Disorders of cochlear blood flow

Brain Res Brain Res Rev. 2003 Sep;43(1):17-28. doi: 10.1016/s0165-0173(03)00189-9.


The cochlea is principally supplied from the inner ear artery (labyrinthine artery), which is usually a branch of the anterior inferior cerebellar artery. Cochlear blood flow is a function of cochlear perfusion pressure, which is calculated as the difference between mean arterial blood pressure and inner ear fluid pressure. Many otologic disorders such as noise-induced hearing loss, endolymphatic hydrops and presbycusis are suspected of being related to alterations in cochlear blood flow. However, the human cochlea is not easily accessible for investigation because this delicate sensory organ is hidden deep in the temporal bone. In patients with sensorineural hearing loss, magnetic resonance imaging, laser-Doppler flowmetry and ultrasonography have been used to investigate the status of cochlear blood flow. There have been many reports of hearing loss that were considered to be caused by blood flow disturbance in the cochlea. However, direct evidence of blood flow disturbance in the cochlea is still lacking in most of the cases.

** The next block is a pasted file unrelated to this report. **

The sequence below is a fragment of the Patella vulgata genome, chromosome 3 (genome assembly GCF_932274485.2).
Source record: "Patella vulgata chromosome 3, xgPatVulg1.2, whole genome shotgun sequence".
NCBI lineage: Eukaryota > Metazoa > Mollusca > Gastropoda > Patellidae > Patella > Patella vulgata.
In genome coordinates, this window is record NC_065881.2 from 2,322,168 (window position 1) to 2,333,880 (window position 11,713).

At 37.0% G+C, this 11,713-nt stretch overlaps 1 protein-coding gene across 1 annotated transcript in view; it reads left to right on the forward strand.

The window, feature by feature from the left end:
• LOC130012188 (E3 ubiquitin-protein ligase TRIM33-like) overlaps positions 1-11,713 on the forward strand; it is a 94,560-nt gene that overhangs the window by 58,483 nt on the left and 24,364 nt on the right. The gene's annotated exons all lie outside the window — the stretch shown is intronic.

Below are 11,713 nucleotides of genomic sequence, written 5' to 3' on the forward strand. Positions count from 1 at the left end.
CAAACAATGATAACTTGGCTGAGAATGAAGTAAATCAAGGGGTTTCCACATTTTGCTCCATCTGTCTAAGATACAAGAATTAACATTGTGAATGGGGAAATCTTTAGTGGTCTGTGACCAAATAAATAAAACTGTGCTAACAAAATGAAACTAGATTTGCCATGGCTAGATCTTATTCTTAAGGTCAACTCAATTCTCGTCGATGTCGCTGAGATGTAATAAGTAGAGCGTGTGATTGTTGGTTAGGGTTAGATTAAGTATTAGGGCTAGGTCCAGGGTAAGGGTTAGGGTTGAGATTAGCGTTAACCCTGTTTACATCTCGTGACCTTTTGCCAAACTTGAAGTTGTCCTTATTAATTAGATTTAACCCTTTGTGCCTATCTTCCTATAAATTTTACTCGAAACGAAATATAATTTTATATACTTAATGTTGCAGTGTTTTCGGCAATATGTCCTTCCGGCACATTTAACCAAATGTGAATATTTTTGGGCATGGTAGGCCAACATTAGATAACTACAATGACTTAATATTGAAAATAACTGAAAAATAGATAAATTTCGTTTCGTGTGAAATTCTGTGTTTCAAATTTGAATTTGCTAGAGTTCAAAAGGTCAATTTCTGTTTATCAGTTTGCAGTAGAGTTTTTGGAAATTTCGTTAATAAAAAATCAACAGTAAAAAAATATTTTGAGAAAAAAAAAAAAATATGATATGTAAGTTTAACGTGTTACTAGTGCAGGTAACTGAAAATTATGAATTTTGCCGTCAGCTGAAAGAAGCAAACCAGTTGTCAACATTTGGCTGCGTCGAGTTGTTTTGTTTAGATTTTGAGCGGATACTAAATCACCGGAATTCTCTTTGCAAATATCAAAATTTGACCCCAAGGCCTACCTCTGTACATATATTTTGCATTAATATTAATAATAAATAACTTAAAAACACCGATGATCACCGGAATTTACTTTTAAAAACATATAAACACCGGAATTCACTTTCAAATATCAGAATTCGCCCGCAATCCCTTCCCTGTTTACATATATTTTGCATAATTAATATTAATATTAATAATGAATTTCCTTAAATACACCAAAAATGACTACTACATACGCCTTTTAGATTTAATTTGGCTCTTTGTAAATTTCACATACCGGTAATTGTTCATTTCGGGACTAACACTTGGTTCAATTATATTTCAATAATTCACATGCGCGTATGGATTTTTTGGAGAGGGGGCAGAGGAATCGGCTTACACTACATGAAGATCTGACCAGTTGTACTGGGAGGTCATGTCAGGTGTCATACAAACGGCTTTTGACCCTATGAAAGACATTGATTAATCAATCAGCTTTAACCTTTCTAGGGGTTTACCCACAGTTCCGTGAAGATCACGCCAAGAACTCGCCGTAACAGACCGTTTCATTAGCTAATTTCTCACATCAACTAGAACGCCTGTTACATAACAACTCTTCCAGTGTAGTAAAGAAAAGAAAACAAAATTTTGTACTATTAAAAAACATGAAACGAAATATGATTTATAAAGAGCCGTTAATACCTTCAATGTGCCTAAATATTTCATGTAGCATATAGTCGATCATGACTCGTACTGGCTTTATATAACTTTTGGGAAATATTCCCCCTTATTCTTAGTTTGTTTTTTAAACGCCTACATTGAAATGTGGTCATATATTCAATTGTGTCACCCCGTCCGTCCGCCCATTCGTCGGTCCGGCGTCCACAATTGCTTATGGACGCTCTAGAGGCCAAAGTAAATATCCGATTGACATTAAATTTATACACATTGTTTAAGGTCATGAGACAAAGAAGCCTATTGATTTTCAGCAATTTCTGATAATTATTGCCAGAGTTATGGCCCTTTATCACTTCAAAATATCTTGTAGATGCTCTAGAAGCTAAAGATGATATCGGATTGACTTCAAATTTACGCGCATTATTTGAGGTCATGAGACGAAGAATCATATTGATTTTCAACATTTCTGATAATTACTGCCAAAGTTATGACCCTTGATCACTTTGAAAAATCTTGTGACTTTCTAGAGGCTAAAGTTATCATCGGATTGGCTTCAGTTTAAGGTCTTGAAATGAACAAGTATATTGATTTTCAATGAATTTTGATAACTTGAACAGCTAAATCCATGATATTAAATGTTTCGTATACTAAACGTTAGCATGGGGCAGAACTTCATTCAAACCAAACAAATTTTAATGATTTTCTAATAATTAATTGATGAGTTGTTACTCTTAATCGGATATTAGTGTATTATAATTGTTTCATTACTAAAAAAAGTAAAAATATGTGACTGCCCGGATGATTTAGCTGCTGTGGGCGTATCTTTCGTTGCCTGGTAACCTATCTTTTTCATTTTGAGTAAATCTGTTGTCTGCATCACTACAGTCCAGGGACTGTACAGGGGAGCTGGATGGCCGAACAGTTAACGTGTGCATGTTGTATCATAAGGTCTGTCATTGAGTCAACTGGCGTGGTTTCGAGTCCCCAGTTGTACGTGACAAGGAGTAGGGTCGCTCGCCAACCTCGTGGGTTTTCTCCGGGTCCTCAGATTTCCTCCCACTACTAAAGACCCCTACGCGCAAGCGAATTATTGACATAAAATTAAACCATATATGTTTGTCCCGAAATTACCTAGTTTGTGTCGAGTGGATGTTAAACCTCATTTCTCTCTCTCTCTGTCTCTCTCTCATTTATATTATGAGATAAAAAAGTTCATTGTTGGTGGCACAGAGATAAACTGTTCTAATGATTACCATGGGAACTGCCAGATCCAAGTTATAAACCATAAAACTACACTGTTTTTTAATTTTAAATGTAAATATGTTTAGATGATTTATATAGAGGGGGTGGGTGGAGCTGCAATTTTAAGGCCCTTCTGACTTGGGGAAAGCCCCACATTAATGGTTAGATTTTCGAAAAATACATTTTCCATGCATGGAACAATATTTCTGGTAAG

Publication types

  • Research Support, Non-U.S. Gov't
  • Research Support, U.S. Gov't, P.H.S.
  • Review

MeSH terms

  • Animals
  • Basilar Artery / anatomy & histology
  • Basilar Artery / physiopathology
  • Cochlea / blood supply*
  • Cochlea / physiopathology
  • Disease Models, Animal
  • Guinea Pigs
  • Hearing Loss, Sensorineural / etiology*
  • Hearing Loss, Sensorineural / physiopathology*
  • Homeostasis / physiology
  • Humans
  • Nitric Oxide / metabolism
  • Regional Blood Flow / physiology*
  • Vascular Diseases / complications*
  • Vascular Diseases / physiopathology*


  • Nitric Oxide